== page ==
Helping Injured Kids Feel Better

Caring for injured kids always makes me think of my own children. I relate to what must be going on in the parents’ minds, their worries, and their greatest fears.

I manage many children in my practice, injuries ranging from monkey bar mishaps to terrible things like motor vehicle accidents. Children are far easier to connect with than adults. They look up at me, wide-eyed. I can almost read their minds. “Who’s that giant dressed up like a doctor? Where’s the beanstalk? I smile at them. They smile back. Instant connection.

There’s only one way to talk to kids – with honesty. That doesn’t mean I tell them all the facts about their case, the risks of surgery, the possible outcomes. That’s for the adults to hear, in all it’s frightening detail. Honesty means that if something’s going to hurt, the kid should know it, no surprises. And if it’s not going to hurt because they’ll be sound asleep, they need to trust me and know it’s true, and that we’re in it together. It’s my job to allay their fears of the unknown by making it known, to whatever degree they can understand.

Something wonderful happens when children are no longer afraid. They become really positive and join me in the process. We become a team. Once they see it’s all coming together and they’ll be good as new, they participate in their recoveries.

Kids rarely need physical therapy . . . their therapy is just getting out and doing what kids do. Amazing to watch. They’re virtually indestructible. They amaze me with their resilience and positivity. And they all have one thing in common . . . magical smiles. No matter how many years I do this work, I’ll always be moved by the smiles.

Many innovative programs arise from the world of art. Here are a few that just might inspire you to volunteer your time and talent.

To all you magicians out there, check out this fantastic organization. Volunteer magicians use magic and humor not only to entertain, but to encourage kids to interact, to them laugh, and to forget about their illness for a while. They teach kids magic tricks to amaze their family, friends, doctors, and nurses, to share a sense of wonder. I can’t think of anything that would be more fun and gratifying. Here’s the link.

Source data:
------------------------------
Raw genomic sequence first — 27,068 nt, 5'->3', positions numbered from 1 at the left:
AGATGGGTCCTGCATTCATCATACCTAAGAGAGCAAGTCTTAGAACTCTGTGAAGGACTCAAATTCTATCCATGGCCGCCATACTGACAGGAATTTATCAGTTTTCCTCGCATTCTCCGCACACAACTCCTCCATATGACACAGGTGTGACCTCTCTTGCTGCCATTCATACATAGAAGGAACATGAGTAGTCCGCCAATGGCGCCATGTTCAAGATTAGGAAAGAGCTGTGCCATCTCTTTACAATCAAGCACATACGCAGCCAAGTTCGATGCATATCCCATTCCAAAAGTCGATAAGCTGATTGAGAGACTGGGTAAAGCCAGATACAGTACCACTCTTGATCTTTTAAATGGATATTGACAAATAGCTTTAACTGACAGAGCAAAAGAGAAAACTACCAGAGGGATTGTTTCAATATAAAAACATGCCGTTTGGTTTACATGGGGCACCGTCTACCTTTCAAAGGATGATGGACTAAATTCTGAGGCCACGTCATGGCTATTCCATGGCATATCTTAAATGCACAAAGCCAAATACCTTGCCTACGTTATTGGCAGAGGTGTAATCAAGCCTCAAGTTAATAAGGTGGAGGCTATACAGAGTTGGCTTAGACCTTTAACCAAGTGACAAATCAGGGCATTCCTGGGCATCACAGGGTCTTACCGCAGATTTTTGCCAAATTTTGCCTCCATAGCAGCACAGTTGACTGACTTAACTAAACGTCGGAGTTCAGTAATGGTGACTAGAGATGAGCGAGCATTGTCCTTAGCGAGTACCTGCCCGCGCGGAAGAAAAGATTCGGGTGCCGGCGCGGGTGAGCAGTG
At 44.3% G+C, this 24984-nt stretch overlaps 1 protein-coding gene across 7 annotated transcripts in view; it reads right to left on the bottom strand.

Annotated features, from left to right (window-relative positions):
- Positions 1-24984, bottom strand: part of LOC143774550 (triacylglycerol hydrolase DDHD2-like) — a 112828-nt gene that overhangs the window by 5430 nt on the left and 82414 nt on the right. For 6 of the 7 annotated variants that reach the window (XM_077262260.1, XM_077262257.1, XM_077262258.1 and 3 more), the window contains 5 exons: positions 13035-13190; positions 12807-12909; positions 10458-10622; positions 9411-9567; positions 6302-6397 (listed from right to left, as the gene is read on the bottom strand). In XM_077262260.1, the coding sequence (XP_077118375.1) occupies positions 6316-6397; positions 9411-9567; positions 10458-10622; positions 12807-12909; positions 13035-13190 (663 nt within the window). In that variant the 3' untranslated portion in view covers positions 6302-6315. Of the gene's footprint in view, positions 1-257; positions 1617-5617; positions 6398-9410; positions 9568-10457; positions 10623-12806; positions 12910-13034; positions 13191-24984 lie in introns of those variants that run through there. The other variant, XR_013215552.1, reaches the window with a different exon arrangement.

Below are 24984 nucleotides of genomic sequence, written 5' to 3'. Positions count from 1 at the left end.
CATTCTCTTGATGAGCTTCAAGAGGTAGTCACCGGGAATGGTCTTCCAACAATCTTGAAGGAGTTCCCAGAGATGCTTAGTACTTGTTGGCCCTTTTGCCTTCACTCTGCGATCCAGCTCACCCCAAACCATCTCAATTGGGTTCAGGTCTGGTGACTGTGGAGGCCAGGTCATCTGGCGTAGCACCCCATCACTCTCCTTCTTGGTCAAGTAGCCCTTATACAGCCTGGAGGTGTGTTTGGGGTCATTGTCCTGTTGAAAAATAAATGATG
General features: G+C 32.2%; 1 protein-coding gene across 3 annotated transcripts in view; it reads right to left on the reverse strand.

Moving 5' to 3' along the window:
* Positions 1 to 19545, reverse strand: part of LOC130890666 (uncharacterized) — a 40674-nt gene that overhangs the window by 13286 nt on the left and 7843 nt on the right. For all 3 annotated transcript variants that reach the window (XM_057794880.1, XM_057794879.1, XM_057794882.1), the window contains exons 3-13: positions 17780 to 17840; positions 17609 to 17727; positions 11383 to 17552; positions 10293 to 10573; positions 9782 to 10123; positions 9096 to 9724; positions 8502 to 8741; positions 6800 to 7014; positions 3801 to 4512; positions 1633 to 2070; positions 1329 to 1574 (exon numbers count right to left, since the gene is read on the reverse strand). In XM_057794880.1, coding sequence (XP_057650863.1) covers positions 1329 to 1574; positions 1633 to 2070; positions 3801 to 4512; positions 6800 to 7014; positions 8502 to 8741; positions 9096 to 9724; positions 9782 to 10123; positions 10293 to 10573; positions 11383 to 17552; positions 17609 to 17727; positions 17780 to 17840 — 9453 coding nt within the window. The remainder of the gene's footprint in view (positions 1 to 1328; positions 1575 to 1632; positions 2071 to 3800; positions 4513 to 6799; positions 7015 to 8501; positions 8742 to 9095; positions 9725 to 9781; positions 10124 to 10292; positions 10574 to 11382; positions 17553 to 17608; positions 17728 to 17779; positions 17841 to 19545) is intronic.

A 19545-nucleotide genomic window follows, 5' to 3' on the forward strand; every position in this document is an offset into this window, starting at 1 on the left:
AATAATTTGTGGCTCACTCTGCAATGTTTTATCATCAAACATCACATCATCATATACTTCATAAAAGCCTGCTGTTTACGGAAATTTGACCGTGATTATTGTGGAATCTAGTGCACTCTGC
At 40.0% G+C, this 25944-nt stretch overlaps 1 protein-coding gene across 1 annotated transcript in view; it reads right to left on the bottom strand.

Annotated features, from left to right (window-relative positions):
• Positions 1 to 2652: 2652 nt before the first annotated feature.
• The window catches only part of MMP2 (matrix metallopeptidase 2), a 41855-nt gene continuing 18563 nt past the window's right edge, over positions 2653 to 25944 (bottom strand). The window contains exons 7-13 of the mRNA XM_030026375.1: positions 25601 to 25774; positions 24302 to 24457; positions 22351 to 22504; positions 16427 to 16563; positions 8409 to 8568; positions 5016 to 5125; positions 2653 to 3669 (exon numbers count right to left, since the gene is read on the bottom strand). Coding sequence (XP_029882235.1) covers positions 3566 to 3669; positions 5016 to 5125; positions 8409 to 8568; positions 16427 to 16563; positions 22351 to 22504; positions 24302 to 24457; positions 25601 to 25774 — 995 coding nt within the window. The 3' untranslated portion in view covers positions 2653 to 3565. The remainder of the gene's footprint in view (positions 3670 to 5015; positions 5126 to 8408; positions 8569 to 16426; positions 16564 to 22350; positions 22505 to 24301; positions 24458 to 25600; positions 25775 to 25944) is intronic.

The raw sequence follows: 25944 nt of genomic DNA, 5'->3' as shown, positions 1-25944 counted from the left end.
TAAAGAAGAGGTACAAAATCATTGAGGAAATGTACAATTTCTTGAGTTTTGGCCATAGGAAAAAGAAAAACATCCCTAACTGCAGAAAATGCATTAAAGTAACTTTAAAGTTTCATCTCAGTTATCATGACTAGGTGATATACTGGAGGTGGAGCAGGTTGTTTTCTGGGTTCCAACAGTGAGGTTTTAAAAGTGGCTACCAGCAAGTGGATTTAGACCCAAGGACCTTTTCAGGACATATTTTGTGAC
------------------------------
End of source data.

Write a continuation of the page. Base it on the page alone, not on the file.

Music is something that we are working hard to integrate for the children on inpatient units. As a musician myself, I know about the healing power of music. I play the blues, music that sings of hard times and pain, and in so doing, lifts the spirit and pumps the rhythms of life and hope through the bloodstream. Prepared to be uplifted. Check out this site:


All forms of music have a healing effect, from classical to punk, and music therapists have harnessed that power to help the suffering. Throughout history, musicians have been called on to sooth the sick. Look at the work done by this wonderful organization.


Art Therapy has a similar effect harmonizing effect, with the added benfit of providing valuable information to health care workers. Children express themselves through art, giving insight to therapists, a snapshot of a child’s emotional state, allowing communication between caretaker and child on a very deep level.


There are many ways to get a child to feel better, and it is the artists of our world who have come up with some of the most powerful methods. Perhaps that is because artists, whatever their medium, tap into the place in the soul that never loses its sense of wonder or the child-like appreciation of all that is beautiful and pure.

As Albert Einstein said, “The pursuit of truth and beauty is a sphere of activity in which we are permitted to remain children all our lives.”

Peace Out!

Dr. Dan Ivankovich (@ReverendDoctorD)

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